And of course, I'm eating them sliced in a sandwich every day until the acid triggers cankers. 

More symptoms of *A.H.D.

You have offered vegetables to friends and strangers. The cable guy said
"My grandma grows enough for the whole county." You take them to the food bank. Even they say "no thank you."

You are getting persnickety about the quality of what you bring into the house. Would this be worthy of a 5 star restaurant? If not, chuck it into the compost. I toss them over the fence into the neighbor's field. Could they be poisonous to the cows?

You ignore the pain in your back from cutting up vegetables and standing at the stove. You keep Tylenol on the kitchen counter. 

The canning kettle sits out permanently. There's no point in putting it away this evening if you'll just pull out out tomorrow. 

And secretly, you hope for an early fall. 

Friend, if you have less than three of these symptoms, either you had a mediocre harvest, or you only have a mild case of the disorder. All will be well in a few weeks.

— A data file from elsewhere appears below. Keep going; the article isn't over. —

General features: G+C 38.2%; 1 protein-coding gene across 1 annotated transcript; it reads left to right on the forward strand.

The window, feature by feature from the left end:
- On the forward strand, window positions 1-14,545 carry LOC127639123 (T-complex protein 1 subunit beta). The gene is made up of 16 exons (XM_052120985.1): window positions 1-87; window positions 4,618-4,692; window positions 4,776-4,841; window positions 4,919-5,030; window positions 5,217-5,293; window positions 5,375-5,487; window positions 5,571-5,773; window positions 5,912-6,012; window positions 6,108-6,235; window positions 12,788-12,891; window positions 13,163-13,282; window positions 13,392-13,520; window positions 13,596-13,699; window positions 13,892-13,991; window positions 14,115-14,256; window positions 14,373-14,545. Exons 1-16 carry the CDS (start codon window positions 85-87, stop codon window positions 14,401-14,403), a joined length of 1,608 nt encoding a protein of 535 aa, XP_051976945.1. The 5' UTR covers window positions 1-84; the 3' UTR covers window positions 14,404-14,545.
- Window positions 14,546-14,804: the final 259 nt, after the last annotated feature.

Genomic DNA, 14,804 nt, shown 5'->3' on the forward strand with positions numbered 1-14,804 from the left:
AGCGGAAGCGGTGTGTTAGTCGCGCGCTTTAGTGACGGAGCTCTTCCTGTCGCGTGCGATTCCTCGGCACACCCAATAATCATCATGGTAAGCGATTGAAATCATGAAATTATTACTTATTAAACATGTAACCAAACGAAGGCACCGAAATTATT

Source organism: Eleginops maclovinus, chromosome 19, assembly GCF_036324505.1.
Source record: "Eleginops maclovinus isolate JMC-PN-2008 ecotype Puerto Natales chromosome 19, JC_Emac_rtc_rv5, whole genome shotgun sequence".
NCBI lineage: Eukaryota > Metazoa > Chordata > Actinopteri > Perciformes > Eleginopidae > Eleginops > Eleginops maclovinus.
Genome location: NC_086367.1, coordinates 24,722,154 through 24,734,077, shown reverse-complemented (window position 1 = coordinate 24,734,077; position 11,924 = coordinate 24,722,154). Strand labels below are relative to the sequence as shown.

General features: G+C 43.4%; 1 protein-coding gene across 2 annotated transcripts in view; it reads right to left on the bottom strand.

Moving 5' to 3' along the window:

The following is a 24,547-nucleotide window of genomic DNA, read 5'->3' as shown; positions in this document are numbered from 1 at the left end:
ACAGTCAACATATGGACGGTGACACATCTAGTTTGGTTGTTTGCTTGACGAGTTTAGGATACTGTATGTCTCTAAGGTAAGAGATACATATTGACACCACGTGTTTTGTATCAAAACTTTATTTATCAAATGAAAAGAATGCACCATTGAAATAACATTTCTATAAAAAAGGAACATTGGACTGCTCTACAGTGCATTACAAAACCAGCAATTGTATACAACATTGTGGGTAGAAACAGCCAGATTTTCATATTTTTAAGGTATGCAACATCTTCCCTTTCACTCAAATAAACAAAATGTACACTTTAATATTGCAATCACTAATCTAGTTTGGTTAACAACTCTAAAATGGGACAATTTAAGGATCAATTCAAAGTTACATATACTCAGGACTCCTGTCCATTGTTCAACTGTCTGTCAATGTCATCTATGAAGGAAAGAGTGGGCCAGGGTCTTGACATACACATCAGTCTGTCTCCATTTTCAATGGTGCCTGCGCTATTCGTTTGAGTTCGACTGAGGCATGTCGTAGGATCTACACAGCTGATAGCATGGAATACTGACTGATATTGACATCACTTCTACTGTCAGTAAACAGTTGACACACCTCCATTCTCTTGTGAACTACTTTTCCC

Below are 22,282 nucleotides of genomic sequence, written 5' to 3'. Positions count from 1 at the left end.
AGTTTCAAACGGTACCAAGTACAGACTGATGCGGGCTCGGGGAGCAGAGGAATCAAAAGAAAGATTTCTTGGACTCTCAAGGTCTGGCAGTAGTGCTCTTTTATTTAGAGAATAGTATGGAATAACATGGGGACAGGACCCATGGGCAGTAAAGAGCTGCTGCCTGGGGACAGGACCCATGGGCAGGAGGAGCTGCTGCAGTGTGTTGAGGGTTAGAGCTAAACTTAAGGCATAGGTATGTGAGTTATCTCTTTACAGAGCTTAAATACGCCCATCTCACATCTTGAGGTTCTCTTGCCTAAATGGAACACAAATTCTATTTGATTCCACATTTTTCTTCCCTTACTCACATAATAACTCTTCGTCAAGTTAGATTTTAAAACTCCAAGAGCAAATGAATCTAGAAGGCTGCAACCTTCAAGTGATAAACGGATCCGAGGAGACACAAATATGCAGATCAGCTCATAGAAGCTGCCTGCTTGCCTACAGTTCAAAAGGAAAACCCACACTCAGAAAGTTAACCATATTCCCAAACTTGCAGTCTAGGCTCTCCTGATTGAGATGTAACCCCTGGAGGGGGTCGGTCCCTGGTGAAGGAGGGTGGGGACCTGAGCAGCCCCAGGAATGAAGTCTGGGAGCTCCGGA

For those with four or five, your recovery may take a little longer. 

photo thanks to Brooke and Scott Lowry

For those with a severe case--just get-'er-done. Think ahead to the coming chill. How, gathered around the table, your family will look at you with awe and gratitude when you serve steaming bowls of corn, beans, or the tureen of home made soup.  

Invite me over then. I'll bring the tomatoes and a bottle of wine. 

Tuesday, August 11, 2015

Sprigs: Small Tool is a Big Help

I bought this cute little rake for my grand daughter to use during her visit. 

After she left I discovered it is the perfect size for me to use when cleaning out dead foliage or trimmings. The head fits in small places. I can manage it with one hand. It reduces the bending I have to do, and scooping up what I've raked is much easier than with a full-sized rake.

About $5.00 at Lowe's Hardware, it's an impulse buy that proved to be worth far more.  

Thursday, August 6, 2015

Words Straddle the Decades

My husband's comment led to a word search that straddled decades.